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Bank of Queensland remains high on the short seller list


Bank of Queensland remains high on the list of short sellers in the market because of concerns it underperformed and had a weak outlook.

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About 8 per cent of its shares are held in a short position, which means there are a significant number of investors betting its share price will fall.

Short selling occurs when an investor borrows a security and sells it on the open market, planning to buy it back later for less money. Short sellers bet on, and profit from, a drop in a security’s price. Short selling has a high risk/reward ratio: It can offer big profits, but losses can mount quickly and infinitely, according to Investopedia.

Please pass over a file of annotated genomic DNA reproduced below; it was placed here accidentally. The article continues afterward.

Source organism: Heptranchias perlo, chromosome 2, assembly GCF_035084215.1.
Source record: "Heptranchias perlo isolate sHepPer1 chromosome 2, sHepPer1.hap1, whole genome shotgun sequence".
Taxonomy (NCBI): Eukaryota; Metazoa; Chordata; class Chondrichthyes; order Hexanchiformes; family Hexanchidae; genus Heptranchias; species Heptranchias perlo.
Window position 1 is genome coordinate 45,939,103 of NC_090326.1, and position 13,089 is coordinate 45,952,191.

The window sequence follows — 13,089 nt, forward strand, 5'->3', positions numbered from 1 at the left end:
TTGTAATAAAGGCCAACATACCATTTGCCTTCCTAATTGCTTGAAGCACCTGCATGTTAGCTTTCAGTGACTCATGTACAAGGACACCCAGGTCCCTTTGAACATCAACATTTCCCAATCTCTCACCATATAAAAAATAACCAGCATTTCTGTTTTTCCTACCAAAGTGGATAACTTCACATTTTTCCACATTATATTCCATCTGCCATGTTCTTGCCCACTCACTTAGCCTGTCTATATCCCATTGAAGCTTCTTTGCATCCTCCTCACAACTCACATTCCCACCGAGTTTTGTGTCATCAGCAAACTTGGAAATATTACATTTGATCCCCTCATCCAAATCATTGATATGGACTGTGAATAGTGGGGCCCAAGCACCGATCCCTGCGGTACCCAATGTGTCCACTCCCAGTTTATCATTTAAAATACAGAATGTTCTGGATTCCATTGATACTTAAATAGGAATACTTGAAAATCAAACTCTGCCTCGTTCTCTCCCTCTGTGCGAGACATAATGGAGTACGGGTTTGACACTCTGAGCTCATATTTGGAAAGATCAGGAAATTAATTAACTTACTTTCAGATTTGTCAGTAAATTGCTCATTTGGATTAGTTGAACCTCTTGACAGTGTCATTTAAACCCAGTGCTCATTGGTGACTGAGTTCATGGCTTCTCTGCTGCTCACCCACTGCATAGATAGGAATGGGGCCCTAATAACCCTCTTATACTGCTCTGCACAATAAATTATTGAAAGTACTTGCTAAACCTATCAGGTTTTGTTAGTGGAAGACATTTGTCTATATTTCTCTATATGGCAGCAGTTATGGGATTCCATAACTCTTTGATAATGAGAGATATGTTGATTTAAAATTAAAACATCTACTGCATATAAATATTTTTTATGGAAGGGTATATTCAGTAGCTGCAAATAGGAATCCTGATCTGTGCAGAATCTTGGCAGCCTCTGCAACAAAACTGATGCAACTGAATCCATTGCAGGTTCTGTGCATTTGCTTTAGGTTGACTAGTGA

Shorting can have the effect of putting downward pressure on share prices.

Myer remains the most shorted stock at 12.5 per cent while News Corp’s non-voting shares are at 11.3 per cent.

Travel stocks remain threatened by shorts. More than 5 per cent of the shares in Brisbane travel duo, Corporate Travel Management and Flight Centre are held in short positions because of concerns arising from the collapse of the tourism sector. Webjet is far worse, though, with almost 11 per cent of shares held in shorts.

But the shorts in travel stocks have diminished since Australia’s internal borders started re-opening.

About 5 per cent of Collection House is held in shorts.

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